WebGL: The Future of 3D Web ApplicationsBy Keaton Bishop-Marx Published 30 April 2016
What is WebGL?
The WebGL standard was created by the Khronos Group in 2011 as a low-level, web-based deviant of their flagship technology known as OpenGL ES 2.0. The intent of OpenGL ES 2.0 was to implement a single API that would allow developers to create and optimize rich graphics for embedded systems found on devices ranging from desktop computers to gaming consoles to mobile phones, leaning on the side of 3D graphics processing.
WebGL is giving web developers this kind power across the wide spectrum of internet-connected devices.
Unfortunately, WebGL is still (at the time of this writing) a young and severely underused technology. However, the reasons for its lack of use are legitimate—neither every device, nor every internet connection, is created equal.
WebGL Browser Support
[INSERT IFRAME HERE]
At the time of writing, WebGL has mixed support: It’s supported fully by the Webkit desktop browsers and Edge, partially by Firefox and Webkit mobile browsers, and unsupported in IE10 and below.
WebGL is subject to security threats. Since WebGL is a low-level API, some browsers, such as Chromium, disable WebGL by default, allowing users to enable it manually if they so choose. Other browsers, like IE8 – IE10, intentionally don’t support WebGL at all for this reason. Microsoft later approved this technology, integrating WebGL support in IE11; one can only assume that WebGL’s security has significantly improved since its release.
WebGL Size Constraints
The biggest feasibility issue surrounding WebGL is its inherent characteristic of having to manage large, 3D model files. These 3D models have to be optimized extensively, considering everything from polygon reduction to texture compression to combining shaders. Even so, these files are still often too large to be feasibly downloaded over a mobile internet connection.
One proposed solution to the issue of large files is the concept of streaming data. Just as online entertainment providers stream their videos, games and other WebGL applications may soon be obtained via streaming.
The Future of WebGL
While it’s hard to predict the future of any given technology, WebGL has a strong track record thus far—being adopted initially by Mozilla and Google, and later by Microsoft—but we still have yet to see its true form; games and other 3D applications on the web.
By dissecting some existing examples of WebGL, we can begin to understand what purposes the technology will serve in years to come.
At the time of this writing, WebGL games are on the cusp of existence. Engines such as the Unity Engine and the Unreal Engine are beginning to implement beta WebGL exporters, paving the way for a new era of online gaming. Some examples of the games published with WebGL are quite astounding, including these three:
This game was one of the first, most well-executed mobile games on the android marketplace. Having humble beginnings in the mobile realm, this game was the perfect candidate for WebGL publication.
While this game demo doesn’t have many of the core components that the series is known for, the graphics alone make it a worthwhile endeavor. I foresee many more major developers like Ubisoft creating minigames like this one for their title games.
Of the games on this list, this one has the most potential as a marketing tool. The strategy utilized here—creating a simple game to coincide with the release of a movie—shows the potential of interactive marketing materials that can be used across a variety of industries.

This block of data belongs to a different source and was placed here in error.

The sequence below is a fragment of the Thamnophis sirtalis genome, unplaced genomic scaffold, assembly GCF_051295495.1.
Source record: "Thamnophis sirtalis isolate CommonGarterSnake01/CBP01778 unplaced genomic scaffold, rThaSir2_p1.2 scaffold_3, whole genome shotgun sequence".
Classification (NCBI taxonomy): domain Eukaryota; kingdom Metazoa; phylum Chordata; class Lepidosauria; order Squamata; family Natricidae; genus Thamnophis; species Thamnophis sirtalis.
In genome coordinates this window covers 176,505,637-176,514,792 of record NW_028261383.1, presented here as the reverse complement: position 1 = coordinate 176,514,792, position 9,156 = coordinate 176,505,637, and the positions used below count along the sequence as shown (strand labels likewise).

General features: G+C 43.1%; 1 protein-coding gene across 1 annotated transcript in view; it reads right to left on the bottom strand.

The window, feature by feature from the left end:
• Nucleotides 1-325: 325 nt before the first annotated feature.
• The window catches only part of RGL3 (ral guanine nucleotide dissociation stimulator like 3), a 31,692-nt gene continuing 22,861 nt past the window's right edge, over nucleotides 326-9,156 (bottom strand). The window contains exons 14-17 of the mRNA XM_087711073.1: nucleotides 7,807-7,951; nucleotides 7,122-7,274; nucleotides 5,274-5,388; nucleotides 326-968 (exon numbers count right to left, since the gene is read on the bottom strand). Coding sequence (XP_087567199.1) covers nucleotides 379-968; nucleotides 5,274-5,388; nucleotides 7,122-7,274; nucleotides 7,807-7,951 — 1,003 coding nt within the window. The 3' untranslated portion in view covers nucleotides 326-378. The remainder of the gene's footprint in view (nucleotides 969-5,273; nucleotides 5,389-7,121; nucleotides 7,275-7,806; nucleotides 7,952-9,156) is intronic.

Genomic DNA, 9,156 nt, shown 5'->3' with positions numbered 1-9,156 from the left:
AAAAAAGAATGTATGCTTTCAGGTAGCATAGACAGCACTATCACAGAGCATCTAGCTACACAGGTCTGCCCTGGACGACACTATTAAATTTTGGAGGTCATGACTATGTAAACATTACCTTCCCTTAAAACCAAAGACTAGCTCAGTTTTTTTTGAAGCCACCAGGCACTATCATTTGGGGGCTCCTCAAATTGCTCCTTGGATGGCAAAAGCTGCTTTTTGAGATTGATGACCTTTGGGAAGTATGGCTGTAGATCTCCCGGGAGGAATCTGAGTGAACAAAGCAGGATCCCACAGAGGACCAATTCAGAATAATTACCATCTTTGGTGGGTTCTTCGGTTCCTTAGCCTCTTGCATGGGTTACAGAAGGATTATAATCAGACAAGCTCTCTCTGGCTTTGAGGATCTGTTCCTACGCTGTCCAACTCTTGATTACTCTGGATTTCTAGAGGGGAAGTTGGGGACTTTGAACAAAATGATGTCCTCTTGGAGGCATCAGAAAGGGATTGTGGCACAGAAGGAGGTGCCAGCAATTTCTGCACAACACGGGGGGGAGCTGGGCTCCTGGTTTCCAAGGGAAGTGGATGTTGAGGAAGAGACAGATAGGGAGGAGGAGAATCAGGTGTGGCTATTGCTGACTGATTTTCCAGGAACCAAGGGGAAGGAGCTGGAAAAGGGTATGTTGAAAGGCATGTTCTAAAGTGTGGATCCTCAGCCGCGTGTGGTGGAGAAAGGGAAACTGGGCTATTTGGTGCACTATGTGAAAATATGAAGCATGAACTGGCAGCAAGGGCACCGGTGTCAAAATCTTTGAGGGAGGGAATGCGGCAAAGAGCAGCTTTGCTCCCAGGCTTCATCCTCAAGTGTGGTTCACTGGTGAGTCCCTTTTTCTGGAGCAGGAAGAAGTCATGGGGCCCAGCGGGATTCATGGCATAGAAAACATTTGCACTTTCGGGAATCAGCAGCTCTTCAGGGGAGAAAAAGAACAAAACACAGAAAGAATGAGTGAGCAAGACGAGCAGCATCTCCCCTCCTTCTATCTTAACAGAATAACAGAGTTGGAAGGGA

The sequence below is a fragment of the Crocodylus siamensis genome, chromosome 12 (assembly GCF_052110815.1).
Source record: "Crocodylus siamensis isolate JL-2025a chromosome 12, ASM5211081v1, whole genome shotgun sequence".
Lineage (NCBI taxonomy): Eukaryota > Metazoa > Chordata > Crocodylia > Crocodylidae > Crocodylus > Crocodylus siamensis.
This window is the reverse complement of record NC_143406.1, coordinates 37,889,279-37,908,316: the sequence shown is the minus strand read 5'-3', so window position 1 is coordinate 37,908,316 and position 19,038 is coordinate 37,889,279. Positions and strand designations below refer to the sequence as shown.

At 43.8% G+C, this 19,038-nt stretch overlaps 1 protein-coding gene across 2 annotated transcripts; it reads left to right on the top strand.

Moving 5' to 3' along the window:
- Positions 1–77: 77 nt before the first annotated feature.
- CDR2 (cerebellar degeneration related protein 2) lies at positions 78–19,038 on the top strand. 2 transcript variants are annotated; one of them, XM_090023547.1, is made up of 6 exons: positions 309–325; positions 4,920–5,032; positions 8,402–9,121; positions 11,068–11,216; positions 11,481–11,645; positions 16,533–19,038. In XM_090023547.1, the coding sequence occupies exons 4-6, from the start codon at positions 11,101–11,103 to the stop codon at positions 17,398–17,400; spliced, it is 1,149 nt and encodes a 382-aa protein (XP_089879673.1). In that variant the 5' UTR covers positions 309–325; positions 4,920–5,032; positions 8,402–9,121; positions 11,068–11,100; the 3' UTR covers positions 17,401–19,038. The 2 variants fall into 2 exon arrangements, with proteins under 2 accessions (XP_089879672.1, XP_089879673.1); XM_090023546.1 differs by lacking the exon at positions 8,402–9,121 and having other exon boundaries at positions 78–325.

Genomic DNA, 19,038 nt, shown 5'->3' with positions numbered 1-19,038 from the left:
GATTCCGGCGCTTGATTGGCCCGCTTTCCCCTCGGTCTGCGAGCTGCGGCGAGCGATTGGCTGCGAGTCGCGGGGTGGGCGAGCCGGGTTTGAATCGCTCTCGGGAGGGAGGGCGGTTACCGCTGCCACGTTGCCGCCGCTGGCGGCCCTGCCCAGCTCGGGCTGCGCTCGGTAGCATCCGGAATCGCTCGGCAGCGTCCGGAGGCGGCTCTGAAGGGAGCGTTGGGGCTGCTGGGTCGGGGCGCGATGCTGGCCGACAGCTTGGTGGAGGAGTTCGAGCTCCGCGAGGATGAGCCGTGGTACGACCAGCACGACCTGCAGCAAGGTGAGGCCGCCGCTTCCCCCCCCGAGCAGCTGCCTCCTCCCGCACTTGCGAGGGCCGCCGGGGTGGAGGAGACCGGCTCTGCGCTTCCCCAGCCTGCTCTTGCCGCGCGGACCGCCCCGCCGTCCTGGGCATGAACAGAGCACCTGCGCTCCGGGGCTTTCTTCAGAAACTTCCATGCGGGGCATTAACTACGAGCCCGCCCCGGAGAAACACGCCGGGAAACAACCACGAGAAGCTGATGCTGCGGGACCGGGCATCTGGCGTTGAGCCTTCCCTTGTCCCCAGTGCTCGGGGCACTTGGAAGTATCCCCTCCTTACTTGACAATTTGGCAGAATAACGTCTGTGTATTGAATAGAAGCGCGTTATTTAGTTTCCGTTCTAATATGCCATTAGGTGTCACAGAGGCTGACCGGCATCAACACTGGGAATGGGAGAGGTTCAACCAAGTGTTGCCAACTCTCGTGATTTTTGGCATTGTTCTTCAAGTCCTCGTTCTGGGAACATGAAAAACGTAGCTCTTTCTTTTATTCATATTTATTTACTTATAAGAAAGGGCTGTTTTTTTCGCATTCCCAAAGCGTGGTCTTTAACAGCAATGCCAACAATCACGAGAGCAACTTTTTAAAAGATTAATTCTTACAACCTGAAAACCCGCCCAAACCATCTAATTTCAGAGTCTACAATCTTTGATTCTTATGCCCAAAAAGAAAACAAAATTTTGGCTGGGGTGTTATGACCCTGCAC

Bridging the Gap
We’ve seen the present, we’ve seen the future. The million-dollar question is how do we get from here to there?
For developers that live and breathe code, several frameworks exist that make the transition from scripting to screening an almost seamless one. These are some of the top dogs competing for the title of ‘industry standard’ at the time of this writing:
The projects listed on its home page would make it seem the WebGL Framework equivalent of MoMA. Three.js is a robust yet versatile framework, which has allowed it to be used in many different capacities.
Geared toward game development, Babylon.js comes preloaded with some game development necessities like collision detection and a physics engine. Having these out-of-the-box resources makes it the top choice for many web game developers.
A full list of the most popular WebGL frameworks is available at HTML5 Game Engines.
WebGL via Export
At the time of this writing, the current version of the Unity Engine (Unity 5) has a beta WebGL exporter. Although this exporter doesn’t support all features in all browsers at this time, the features supported have been enough to publish games like Dead Trigger 2.
Like the Unity 5 Engine, the Unreal 4 Engine’s HTML5 export is, at the time of this writing, experimental. The significance of the Unreal Engine adopting WebGL export is important because the Unreal Engine is responsible for some of the most compelling games ever made, and will continue to be the engine for some of the largest franchises in the gaming industry.
The evolution of mobile devices will only continue to grow, yielding more performant phones, tablets, and other mobile devices. These devices will soon be capable of rendering the kind of complex graphics we’ve only seen in desktops and game consoles up to this point. When CPU and GPU processing power is no longer a factor in the equation, the web will come alive with a graphical richness never seen before.
Before this day comes, get familiar with WebGL! Check out the WebGL specs from Khronos, or download one of the frameworks or engines above and try your hand at 3D web development today.